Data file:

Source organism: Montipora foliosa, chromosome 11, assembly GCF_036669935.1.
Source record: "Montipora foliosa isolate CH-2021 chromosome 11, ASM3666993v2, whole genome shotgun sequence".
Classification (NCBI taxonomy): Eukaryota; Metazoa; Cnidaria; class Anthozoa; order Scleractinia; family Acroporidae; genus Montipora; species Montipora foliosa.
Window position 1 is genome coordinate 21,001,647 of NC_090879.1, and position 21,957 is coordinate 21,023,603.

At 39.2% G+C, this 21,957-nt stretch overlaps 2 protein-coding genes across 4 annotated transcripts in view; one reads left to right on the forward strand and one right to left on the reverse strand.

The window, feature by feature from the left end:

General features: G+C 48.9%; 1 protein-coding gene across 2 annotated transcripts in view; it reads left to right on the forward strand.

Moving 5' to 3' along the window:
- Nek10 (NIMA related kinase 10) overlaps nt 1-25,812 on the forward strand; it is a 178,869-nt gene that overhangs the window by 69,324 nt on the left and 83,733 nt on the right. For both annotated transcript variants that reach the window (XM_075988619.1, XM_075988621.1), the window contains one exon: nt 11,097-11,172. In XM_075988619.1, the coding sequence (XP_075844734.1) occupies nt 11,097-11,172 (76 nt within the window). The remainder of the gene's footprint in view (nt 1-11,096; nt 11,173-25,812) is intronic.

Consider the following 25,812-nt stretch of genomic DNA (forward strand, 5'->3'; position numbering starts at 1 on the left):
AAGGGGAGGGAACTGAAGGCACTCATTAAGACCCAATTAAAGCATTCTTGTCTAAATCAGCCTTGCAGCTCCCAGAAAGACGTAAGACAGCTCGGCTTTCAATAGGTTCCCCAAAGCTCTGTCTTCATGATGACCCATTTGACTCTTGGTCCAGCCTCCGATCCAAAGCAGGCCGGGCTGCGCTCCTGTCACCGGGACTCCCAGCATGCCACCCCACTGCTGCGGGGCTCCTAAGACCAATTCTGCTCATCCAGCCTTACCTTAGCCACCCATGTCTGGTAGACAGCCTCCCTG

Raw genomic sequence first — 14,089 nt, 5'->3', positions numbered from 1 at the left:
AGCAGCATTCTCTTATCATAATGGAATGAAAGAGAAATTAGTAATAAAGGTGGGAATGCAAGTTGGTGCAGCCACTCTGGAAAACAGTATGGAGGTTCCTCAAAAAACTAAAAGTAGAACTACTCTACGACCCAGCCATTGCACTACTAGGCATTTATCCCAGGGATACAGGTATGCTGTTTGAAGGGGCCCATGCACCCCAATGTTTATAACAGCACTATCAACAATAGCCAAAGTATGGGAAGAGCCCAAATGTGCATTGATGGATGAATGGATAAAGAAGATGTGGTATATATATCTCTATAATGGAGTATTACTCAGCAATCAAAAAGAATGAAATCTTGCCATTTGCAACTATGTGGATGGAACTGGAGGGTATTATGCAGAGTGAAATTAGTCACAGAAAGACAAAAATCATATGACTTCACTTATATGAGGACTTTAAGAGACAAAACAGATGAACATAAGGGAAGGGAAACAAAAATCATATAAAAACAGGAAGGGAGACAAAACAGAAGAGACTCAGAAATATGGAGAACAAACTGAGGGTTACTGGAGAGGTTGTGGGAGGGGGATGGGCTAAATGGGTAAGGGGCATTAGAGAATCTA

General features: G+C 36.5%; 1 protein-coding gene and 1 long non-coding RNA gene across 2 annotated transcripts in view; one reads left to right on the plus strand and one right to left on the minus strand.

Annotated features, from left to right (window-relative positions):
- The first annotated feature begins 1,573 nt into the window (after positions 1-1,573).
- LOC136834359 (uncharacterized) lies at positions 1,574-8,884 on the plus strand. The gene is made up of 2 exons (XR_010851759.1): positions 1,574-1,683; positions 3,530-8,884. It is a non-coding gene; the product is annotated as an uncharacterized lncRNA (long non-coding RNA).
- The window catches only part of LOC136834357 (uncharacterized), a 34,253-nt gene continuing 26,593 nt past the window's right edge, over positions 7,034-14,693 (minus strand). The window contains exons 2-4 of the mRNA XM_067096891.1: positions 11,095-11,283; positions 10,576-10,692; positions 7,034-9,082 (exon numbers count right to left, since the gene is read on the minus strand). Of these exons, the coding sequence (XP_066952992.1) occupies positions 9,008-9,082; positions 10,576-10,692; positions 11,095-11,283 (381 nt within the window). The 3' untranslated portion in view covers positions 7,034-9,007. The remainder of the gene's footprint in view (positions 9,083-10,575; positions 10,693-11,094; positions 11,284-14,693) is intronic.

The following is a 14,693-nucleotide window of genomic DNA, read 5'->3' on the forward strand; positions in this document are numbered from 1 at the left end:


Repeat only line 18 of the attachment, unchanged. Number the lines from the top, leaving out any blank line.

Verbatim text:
- The window catches only part of LOC136834357 (uncharacterized), a 34,253-nt gene continuing 26,593 nt past the window's right edge, over positions 7,034-14,693 (minus strand). The window contains exons 2-4 of the mRNA XM_067096891.1: positions 11,095-11,283; positions 10,576-10,692; positions 7,034-9,082 (exon numbers count right to left, since the gene is read on the minus strand). Of these exons, the coding sequence (XP_066952992.1) occupies positions 9,008-9,082; positions 10,576-10,692; positions 11,095-11,283 (381 nt within the window). The 3' untranslated portion in view covers positions 7,034-9,007. The remainder of the gene's footprint in view (positions 9,083-10,575; positions 10,693-11,094; positions 11,284-14,693) is intronic.